Here are 10 historical performance enhancers that put the ‘dope’ in doping.
Better known as a deadly poison, strychnine was thought to be the ticket to success for Thomas Hicks, an American runner in the 1904 Olympic marathon, who mixed it with brandy and egg whites. He needed emergency medical treatment at the finish line and nearly died, but won the gold medal.
2. Asses’ hooves
The hooves of the Abyssinian ass were taken in powder form by ancient Egyptian athletes, who boiled them in oil and spiked them with rose hips to mask that funky ass-hoof flavor.
3. Sweet, sweet ether
Sugar cubes soaked in ether helped cyclists get through 144-hour races in the 1870s. When ether wasn’t enough, coaches added nitroglycerine and cocaine, with some peppermint for flavor.
4. Baking soda
Some modern-day swimmers and runners swear by “soda-doping,” which means ingesting baking soda to shave precious seconds off their times. By increasing blood pH, baking soda may reduce the acid produced by athletes’ muscles, allowing them to keep on trucking. Soda-doping also causes diarrhea, which could keep the competition out of the pool.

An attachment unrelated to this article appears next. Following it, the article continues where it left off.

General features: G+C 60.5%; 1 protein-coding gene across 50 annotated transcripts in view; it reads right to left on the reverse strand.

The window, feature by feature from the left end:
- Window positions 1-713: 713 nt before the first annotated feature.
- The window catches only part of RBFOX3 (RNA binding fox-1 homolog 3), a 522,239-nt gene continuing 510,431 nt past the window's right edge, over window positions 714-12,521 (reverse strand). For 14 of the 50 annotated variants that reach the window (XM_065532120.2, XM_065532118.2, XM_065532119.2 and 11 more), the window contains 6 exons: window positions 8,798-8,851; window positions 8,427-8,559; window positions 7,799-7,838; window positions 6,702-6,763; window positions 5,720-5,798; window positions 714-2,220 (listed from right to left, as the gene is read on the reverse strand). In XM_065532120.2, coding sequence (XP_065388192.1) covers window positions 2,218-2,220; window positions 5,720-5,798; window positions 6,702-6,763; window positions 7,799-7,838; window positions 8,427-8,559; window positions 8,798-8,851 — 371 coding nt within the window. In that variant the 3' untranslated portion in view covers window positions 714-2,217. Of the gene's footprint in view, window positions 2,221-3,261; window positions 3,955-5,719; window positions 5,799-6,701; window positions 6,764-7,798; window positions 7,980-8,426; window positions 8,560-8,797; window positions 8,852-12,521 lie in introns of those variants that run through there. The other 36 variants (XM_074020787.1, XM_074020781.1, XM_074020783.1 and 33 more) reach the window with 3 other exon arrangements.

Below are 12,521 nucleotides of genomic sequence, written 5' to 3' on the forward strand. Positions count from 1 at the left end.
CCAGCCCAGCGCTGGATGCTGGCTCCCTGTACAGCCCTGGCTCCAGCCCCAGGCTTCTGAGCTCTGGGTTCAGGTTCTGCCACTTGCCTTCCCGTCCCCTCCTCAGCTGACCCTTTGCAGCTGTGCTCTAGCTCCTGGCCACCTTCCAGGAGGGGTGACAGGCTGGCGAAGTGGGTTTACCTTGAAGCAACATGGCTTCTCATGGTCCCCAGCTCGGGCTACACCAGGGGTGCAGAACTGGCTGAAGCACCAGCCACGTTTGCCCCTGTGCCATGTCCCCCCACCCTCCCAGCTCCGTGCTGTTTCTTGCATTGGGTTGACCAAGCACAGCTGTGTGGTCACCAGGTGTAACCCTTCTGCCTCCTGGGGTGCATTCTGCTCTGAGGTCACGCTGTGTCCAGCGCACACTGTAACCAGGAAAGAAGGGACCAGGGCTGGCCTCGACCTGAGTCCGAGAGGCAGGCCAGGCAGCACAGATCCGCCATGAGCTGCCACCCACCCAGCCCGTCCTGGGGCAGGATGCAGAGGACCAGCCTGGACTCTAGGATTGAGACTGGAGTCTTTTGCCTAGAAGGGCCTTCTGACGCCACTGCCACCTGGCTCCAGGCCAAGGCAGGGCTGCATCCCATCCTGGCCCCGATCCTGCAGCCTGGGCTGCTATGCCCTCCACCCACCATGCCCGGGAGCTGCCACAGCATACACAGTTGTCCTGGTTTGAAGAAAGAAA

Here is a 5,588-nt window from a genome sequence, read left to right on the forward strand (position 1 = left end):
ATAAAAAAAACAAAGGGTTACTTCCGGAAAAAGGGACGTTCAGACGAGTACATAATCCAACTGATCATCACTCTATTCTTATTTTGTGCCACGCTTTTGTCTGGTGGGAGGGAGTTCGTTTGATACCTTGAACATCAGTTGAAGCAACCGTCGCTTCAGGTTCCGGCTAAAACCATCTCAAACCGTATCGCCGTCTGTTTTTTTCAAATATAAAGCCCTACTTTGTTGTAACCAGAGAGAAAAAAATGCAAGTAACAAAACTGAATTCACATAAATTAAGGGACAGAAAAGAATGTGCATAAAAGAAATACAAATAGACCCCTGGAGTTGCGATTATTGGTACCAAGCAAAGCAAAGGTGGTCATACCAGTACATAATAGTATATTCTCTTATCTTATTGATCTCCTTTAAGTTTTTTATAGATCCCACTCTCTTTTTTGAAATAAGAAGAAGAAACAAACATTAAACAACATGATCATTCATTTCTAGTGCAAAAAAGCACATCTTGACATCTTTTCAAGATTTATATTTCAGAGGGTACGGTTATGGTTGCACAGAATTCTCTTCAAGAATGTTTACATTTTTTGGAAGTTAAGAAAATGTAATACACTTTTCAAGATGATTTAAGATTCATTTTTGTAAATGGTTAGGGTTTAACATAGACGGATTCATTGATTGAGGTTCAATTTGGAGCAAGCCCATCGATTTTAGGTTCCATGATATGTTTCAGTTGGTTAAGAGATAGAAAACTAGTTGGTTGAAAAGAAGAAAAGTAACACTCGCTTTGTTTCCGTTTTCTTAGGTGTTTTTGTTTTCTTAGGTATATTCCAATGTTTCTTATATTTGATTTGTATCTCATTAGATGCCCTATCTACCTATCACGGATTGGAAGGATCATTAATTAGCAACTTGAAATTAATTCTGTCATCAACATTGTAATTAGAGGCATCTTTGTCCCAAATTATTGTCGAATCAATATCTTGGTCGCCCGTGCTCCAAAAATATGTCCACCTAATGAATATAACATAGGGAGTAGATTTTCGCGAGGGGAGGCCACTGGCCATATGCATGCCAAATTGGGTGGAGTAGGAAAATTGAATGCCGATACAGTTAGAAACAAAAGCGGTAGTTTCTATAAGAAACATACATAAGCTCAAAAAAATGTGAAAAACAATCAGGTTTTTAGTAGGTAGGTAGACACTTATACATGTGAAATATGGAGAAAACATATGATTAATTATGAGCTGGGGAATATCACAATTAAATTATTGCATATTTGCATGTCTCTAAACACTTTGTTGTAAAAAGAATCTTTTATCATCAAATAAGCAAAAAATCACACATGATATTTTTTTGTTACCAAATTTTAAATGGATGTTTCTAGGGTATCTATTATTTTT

5. Ultraviolet radiation
In the 1930s, Russian scientists found that peppering athletes with UV rays improved their speed in the 100-meter dash. German researchers in the 1940s found similar improvement in cycling times after a spell under the sunlamp.
6. Guinea pig sperm
In the late 1800s, physiologist Charles Brown-Séquard injected himself with his liquide testiculaire, testifying that the extract of dog and guinea-pig testes made him stronger and had even “lengthened the arc of his urine.” While he likely overstated the effectiveness of his own distillation, his discovery was a predecessor of hormone-based performance-enhancers.
7. Pigeon potions
The sport of pigeon racing has been rocked by doping scandals: While some handlers resort to anabolic steroids, others use drugs that prevent molting to maximize a bird’s training season. Birds have also been doped with purgatives to encourage them to drop their payloads before racing, thereby reducing the birds’ weight.
8. Magic mushrooms
It wasn’t just berserkers who favored magic mushrooms to enhance performance: Olympians in the third century also counted on hallucinogenic ‘shrooms to speed them to the finish line.
In the regions of Styria and Tyrol, Austrian lumberjacks kept the axe swinging with megadoses of arsenic, which would have made a nifty addition to the Monty Python song. Styrians also took arsenic to pep them up before long mountain hikes and as a digestive aid.
10. Human hearts
The ancient Aztecs swore by ‘em to boost both military and athletic prowess.